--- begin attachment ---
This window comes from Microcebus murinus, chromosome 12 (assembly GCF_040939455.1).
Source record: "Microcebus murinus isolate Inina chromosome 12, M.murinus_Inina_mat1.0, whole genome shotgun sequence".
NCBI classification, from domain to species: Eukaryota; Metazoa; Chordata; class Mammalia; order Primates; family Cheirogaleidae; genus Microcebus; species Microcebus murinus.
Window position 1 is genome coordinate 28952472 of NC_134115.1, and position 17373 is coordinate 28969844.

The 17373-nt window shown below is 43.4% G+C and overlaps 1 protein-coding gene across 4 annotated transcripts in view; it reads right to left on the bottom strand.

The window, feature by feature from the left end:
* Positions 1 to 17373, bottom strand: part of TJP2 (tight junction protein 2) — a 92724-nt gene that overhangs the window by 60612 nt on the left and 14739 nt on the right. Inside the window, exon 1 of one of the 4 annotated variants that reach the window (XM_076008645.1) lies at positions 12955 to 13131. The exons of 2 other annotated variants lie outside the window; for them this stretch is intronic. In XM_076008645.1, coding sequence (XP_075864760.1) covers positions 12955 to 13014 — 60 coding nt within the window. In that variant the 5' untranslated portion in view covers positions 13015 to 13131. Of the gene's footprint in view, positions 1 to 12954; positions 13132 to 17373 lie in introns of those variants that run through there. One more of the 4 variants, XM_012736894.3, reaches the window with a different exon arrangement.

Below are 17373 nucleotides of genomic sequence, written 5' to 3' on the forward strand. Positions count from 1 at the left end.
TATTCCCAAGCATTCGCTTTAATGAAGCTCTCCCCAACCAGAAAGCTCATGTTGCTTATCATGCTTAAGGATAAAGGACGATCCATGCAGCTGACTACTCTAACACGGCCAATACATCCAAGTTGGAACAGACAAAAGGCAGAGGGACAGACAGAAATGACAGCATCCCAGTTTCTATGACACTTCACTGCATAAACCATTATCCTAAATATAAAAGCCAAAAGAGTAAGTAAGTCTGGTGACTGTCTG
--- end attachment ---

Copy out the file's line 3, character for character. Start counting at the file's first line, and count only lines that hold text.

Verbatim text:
NCBI classification, from domain to species: Eukaryota; Metazoa; Chordata; class Mammalia; order Primates; family Cheirogaleidae; genus Microcebus; species Microcebus murinus.